Why Unitarian Universalism should grow

“This is why I’m an evangelical Unitarian Universalist, without apology,” said Tandi Rogers, program specialist of the Pacific Northwest District. “I wake up in the morning, and I read the news each day. There is hurt in the world, and there is hurt in my back yard. If only Dominique Strauss-Kahn or Anthony Weiner had taken OWL,” or Our Whole Lives, the lifespan comprehensive sexuality education program offered in many Unitarian Universalist congregations. The audience began to laugh, but Rogers stopped them.

“I’m being absolutely serious,” she said. “OWL is one example of how we spread our message in the world.” More than teaching basic facts about sexuality, Rogers said that OWL teaches about human relationships and good boundaries. “I want everyone to have the opportunity to take OWL—because my life, my children’s lives, have been changed because of OWL.” She said offering OWL to more people was a good reason for us to grow.

Rogers was speaking with the Rev. Howard Dana in a General Assembly workshop Thursday titled “The Unitarian Universalist Great Commission,” which addressed the question of whether there is a theological basis for growth, or whether growth is merely an institutional imperative.

Dana, the minister of the Unitarian Church of Harrisburg, Pa., added his three reasons for being a Unitarian Universalist evangelist. “I am a Unitarian Universalist evangelist because it actually saves lives,” he said. Second, Unitarian Universalism “teaches us how to be people of the world.” And third, he believes that the world needs more Unitarian Universalists. “We’re good for the world,” he said, and not just because we do social justice work.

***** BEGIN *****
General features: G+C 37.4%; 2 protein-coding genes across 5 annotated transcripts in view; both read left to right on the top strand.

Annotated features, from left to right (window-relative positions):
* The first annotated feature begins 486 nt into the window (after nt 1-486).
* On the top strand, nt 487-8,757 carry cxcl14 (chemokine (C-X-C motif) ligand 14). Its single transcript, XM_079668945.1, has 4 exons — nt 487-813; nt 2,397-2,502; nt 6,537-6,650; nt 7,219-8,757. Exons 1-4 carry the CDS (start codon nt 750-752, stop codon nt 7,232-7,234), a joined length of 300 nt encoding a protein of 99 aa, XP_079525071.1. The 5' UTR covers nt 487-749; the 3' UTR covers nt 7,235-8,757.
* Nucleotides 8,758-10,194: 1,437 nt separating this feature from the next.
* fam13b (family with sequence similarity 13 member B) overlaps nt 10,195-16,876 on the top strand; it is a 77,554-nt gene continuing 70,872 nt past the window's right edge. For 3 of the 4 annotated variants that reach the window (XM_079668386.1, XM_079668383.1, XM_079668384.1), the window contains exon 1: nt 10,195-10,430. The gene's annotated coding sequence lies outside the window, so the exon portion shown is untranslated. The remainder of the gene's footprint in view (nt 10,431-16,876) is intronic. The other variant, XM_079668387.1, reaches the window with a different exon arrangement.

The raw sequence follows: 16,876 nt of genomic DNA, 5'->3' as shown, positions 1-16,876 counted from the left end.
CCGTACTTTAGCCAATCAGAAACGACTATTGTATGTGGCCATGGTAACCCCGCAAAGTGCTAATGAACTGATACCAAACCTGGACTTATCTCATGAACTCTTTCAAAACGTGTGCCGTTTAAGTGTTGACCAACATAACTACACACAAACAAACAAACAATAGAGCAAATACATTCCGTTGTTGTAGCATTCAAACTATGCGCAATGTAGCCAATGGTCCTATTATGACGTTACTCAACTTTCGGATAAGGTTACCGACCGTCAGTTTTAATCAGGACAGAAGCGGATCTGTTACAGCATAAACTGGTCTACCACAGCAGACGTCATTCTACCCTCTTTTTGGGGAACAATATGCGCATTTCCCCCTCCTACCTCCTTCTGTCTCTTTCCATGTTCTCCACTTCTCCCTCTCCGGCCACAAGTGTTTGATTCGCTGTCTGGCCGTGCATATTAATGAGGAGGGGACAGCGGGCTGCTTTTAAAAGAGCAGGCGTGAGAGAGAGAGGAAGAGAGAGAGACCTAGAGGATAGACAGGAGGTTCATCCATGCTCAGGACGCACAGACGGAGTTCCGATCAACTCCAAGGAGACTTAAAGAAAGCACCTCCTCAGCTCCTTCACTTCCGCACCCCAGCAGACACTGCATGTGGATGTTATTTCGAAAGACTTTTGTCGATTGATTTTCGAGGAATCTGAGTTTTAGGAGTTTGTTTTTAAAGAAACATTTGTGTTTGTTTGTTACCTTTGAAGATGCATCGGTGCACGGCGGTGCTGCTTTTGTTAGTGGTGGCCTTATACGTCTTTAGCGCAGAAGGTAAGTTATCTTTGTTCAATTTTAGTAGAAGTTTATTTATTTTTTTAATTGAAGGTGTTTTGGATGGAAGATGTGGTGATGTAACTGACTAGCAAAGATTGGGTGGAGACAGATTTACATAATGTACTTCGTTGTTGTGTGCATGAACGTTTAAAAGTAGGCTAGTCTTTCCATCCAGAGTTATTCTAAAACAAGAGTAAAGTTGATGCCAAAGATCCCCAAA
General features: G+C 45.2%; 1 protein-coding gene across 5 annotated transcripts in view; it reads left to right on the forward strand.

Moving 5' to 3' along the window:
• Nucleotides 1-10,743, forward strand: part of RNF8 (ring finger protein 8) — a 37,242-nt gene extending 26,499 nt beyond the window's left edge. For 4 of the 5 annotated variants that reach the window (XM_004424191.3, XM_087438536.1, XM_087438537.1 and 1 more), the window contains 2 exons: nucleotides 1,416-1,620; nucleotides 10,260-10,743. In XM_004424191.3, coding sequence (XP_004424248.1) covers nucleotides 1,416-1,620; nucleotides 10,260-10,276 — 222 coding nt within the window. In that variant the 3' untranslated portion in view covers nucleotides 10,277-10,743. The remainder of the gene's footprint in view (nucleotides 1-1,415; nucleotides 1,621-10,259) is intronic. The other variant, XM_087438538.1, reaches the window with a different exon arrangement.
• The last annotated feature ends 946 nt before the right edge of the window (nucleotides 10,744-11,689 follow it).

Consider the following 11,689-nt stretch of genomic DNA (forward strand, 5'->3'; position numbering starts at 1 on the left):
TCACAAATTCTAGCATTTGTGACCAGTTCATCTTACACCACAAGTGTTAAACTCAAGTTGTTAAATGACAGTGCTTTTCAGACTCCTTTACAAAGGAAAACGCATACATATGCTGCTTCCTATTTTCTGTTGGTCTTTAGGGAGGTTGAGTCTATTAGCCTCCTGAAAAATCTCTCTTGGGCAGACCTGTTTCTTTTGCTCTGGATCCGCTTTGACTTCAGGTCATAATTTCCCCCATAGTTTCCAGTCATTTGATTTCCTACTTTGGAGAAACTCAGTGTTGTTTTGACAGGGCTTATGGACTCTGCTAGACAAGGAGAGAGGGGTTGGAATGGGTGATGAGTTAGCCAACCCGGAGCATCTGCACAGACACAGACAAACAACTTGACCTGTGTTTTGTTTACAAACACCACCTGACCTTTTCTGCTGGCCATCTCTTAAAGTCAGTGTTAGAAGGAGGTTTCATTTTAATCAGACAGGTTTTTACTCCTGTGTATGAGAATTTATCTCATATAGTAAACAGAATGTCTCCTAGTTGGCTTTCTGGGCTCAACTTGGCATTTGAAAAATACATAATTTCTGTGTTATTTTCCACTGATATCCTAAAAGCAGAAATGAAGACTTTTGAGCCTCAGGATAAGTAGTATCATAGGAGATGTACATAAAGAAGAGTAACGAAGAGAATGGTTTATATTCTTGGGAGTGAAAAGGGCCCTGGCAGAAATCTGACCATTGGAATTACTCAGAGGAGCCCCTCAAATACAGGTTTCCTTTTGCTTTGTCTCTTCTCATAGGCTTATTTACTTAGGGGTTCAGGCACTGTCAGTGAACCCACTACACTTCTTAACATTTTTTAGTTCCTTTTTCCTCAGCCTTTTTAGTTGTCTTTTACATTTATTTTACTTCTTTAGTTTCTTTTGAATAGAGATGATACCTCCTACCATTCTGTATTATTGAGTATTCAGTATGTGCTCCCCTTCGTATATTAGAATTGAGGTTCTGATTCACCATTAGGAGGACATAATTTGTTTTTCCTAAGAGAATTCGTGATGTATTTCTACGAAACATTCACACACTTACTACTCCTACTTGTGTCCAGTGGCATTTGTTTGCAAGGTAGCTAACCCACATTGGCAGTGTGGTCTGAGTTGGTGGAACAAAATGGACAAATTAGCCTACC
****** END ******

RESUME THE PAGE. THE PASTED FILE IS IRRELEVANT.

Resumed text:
While Rogers is a Unitarian Universalist evangelist, she said that she’s careful which congregations she recommends to people. “I want people to go where they’re going to be set on fire,” she said. She said that congregations that are nothing more than social or political groups should “give up the Unitarian Universalist name. Because when people go there, they don’t find what they’re looking for, and they’re going to get scared away.”

“We first and foremost have to be a church,” Dana insisted. That means making religion and spirituality be top priorities for our congregations.

Rogers added that she doesn’t recommend people to congregations that are full of conflict. “Do you know the phrase ‘throwing chalices’?” she said, referring to conflict between people who mean well but who are nonetheless destructive. “That’s what I’m talking about.” She told a story of how a descendant of Ralph Waldo Emerson rediscovered Unitarian Universalism a few years ago, attended worship at a congregation in conflict, and left, never to return. “We have no business letting the tyranny of the minority, or the tyranny of the wounded, take over our congregations,” she said. This statement was greeted with murmurs and nods of agreement from the hundred or more people in the audience.

Rogers suggested one area where Unitarian Universalist could pursue evangelism. “If I were in charge of the universe, here’s what I would want us to do: education,” said Rogers. “If we took our great commission, our place in the commons, as education, what would that look like?” She gave some possible examples: we could attend school board meetings, establish scholarships in our local communities, staff tutoring programs, etc.

Then she asked people in the audience to talk with one another and come up with ideas where Unitarian Universalists could find our “great commission.” I spoke with Frank Corsoro of the Unitarian Universalist Church of Arlington, Va., and Craig Rubaro of the Unitarian Universalist Congregation of Princeton, N.J.

Corsoro said, “I think the great commission is how to live out our values of multiculturalism” in the communities where our congregations are located. He added that we should also figure out how to incorporate that into our personal lives.

Rubaro said, “That amazing sense of welcome is our Unitarian Universalist specialty. If we’re going to reach more people, we’ve got to talk to more people.”

And as for me, what do I think our “great commission” is? I think Rogers and Dana expressed it best: Unitarian Universalism changes lives, saves lives, and makes the world a better place. That alone is an adequate theological basis for growth.

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